Horned child, double-born into risk, guarded
by satyrs, centaurs, raised
by the nymphs of Nysa, by the Hyades:
here he was, the toddler, Dionysus.
He cried ‘Daddy!’ stretching up to the sky, and he was right
and clever, because the sky was Zeus
his father, reaching down.
As he grew, he learned to flit through other forms;
he’d become a newborn kid, shivering in the corner,
his soft pink skin suddenly the pelt of a goat
and the goat bleating, his hands and feet
now taking their first steps on tottering hooves.
As a grown boy, he would show himself
as a girl, in saffron robes and veils,
moulding his hips
to the coil of a woman’s body,
shaping his lips to speak in a woman’s voice.
At nine he started to hunt.
He could match the jink
of a coursing hare, reach down at speed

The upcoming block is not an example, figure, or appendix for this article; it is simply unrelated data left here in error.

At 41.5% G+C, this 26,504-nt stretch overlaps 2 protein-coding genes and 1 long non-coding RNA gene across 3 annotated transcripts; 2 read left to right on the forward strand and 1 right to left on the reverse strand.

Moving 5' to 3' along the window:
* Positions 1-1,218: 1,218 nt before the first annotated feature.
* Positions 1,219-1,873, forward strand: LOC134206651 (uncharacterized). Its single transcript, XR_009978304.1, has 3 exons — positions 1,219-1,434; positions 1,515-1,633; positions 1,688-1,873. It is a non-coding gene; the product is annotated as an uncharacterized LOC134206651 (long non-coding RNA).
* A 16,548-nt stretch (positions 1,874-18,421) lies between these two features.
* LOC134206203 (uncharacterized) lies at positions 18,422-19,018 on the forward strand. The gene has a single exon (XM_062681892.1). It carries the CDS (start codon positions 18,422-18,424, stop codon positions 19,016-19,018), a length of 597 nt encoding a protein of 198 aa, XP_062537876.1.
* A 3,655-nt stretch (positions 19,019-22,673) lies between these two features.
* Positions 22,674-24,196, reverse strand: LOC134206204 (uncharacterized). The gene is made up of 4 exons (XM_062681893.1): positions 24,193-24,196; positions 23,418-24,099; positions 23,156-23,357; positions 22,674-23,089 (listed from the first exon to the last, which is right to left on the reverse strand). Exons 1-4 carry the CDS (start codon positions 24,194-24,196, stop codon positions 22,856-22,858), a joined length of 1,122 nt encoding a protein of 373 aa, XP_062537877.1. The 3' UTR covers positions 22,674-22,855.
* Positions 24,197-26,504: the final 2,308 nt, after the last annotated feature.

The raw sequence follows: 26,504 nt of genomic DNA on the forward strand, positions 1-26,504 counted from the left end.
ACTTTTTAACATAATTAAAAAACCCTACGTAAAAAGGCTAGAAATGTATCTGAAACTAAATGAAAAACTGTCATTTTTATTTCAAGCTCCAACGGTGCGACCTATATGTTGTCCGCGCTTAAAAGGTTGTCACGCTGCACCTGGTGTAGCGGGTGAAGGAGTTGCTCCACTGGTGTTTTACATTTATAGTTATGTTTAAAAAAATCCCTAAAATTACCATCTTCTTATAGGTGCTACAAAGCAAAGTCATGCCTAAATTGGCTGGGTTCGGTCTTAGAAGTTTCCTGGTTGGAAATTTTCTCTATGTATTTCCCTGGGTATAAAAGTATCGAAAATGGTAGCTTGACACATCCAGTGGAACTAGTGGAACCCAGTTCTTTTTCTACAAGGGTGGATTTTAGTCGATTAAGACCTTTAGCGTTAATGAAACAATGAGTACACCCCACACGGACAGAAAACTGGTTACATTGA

and trip it over; chase alongside a young buck and just
lift it from the running ground
and swing it over his shoulder.
He tamed the wild beasts, just by talking,
and they knelt to be petted, harnessed in.
By his boyhood’s end he was dressing in their skins:
the tiger’s tree-line stripe, the fallow deer speckled
like a fall of stars,
the pricked ears of the lynx.
One day he came upon a maddened she-bear
and reached out his right hand to her snout
and put his white fingers to her mouth, her teeth,
his fingers gentle at the bristled jaw,
and drew in a huge breath
covering the hand of Dionysus with kisses,
wet, coarse, heavy kisses.
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